" Patriotism" is a word that seems rarely used outside the US because of the hand on chest, looking glass self sentimentality the term evokes. It makes the rest of the world want to puke, IMHO
    Same here.

    It's a word that (in the US anyway) has caused a lot more bad than good in recent years.
  8. Standard member drdon
    His Mateship
    11 Mar '08 18:32
    Originally posted by rbmorris
    Same here.

    It's a word that (in the US anyway) has caused a lot more bad than good in recent years.
    Judging by the number of hands on chests I see on TV recently, it seems to cause a lot of heartburn too... Either that or the good'ol Stars and Stripes causes a lot of coronary disease
  9. Standard member Seitse
    Doug Stanhope
    11 Mar '08 18:57
    Seeing the U.S. is not exactly seeing the world, rb.

    Quite the opposite, really.
  10. Standard member rbmorris
    Vampyroteuthis
    11 Mar '08 19:03
    Originally posted by Seitse
    Seeing the U.S. is not exactly seeing the world, rb.

    Quite the opposite, really.
    Not sure what you're getting at.

    I was responding to the question, "Does your nationality define who you are?" In my case, the answer would be "no". If forced to list my 50 defining characteristics, I sincerely doubt it would even occur to me to list my nationality.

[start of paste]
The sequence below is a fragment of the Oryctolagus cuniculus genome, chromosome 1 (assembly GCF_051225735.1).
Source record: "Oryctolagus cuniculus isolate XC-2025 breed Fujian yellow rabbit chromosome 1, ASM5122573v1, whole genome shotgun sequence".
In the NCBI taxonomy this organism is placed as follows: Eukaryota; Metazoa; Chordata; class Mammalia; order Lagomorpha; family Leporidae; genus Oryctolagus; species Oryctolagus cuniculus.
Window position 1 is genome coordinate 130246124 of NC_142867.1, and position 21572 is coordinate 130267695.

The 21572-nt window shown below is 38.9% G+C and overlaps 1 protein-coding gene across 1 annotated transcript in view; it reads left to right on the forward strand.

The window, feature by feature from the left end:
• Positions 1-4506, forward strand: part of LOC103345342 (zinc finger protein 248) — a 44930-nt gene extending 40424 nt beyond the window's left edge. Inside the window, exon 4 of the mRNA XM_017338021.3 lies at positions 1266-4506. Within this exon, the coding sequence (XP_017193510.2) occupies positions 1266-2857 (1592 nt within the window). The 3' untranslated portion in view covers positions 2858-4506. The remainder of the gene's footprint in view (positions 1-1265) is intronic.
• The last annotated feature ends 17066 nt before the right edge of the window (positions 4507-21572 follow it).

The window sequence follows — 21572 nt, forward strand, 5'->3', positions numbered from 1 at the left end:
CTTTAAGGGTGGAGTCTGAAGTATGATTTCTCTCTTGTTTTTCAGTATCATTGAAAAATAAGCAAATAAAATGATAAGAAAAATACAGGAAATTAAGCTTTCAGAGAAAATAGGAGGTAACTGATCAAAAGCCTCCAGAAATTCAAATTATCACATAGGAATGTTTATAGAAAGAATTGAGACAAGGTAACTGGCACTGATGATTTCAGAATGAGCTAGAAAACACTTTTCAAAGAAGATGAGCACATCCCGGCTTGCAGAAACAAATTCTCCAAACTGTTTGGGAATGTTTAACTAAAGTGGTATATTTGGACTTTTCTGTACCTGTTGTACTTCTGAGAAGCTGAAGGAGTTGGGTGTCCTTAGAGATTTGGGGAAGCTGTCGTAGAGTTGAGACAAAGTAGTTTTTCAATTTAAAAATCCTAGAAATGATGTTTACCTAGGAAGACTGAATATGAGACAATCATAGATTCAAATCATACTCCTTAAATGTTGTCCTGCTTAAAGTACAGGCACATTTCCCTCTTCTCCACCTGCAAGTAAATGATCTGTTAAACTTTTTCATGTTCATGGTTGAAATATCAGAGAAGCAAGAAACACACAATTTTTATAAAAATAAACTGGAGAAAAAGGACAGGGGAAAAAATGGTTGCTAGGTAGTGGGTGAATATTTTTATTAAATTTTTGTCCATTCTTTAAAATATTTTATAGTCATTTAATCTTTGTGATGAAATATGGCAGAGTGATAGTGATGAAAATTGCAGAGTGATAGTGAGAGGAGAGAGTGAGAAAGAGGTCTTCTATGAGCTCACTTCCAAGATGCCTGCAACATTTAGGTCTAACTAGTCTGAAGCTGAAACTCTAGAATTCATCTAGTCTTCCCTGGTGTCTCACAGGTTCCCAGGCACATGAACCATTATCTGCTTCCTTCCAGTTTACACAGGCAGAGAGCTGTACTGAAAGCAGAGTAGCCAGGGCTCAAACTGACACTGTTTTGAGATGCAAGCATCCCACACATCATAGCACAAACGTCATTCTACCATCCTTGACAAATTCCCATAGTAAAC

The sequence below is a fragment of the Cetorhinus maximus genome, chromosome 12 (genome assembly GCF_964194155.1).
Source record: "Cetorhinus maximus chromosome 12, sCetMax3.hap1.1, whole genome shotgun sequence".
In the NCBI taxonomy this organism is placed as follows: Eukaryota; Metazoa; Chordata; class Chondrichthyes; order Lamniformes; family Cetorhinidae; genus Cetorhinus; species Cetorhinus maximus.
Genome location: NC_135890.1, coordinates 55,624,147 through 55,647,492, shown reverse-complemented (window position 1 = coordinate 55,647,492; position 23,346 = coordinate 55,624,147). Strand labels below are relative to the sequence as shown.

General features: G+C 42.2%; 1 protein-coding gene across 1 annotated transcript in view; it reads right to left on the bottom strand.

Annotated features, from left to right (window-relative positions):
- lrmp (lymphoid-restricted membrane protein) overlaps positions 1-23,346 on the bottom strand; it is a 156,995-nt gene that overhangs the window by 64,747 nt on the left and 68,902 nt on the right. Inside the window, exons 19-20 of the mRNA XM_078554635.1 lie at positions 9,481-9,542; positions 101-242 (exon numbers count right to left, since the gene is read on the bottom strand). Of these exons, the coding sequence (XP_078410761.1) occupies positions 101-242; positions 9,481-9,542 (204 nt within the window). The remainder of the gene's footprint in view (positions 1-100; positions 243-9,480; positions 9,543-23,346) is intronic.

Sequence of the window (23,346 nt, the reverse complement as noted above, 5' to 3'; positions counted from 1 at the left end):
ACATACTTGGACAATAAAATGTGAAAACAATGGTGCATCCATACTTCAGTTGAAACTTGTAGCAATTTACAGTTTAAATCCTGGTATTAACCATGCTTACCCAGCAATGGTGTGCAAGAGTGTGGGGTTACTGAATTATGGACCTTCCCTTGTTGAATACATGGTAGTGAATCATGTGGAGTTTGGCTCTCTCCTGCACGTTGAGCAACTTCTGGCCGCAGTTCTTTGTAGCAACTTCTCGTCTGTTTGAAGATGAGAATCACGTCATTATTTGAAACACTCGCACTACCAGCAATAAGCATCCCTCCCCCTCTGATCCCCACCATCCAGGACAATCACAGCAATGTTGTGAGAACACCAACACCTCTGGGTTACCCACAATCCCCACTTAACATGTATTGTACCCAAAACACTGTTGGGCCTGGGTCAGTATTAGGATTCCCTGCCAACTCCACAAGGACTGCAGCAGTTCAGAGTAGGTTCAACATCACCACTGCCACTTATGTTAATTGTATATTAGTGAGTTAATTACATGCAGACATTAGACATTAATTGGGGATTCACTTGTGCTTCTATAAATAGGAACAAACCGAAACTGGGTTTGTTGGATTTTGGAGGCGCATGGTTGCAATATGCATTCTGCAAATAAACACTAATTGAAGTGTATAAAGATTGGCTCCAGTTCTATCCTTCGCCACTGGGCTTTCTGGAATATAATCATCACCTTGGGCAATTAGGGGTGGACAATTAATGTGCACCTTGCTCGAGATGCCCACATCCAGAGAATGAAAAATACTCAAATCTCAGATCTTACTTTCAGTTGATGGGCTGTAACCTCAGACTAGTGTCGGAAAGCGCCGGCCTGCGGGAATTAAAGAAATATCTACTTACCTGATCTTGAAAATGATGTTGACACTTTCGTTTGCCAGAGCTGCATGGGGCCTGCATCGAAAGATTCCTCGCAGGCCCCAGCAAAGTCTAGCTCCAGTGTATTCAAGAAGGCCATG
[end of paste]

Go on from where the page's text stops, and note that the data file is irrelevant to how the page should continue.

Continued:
11. Standard member Palynka
    Upward Spiral
    11 Mar '08 19:36
    The post that was quoted here has been removed
    Nationalities are important in the sense that there is an associated culture (which can be a mix of individual ones) with them. The way one views family, work, religion, personal relationships, marriage has been influenced vastly by the culture in which they were immersed. The corollary is that the more you live in a multicultural society, the less is nationality important in defining yourself. In my opinion, this is actually also a loss as diversity is also diluted. The obvious gain is the progressive elimination of the sort of patriotism that some discussed here.

    Nevertheless, the presence of national media, school curricula and peer habit formation are still vastly important in defining one's opinions, social behaviour and even sense of humour.

    The evidence for the national influence is too large to deny it. Religion, political systems, social behaviours, etc are heavily correlated across geographical areas and even more so within countries.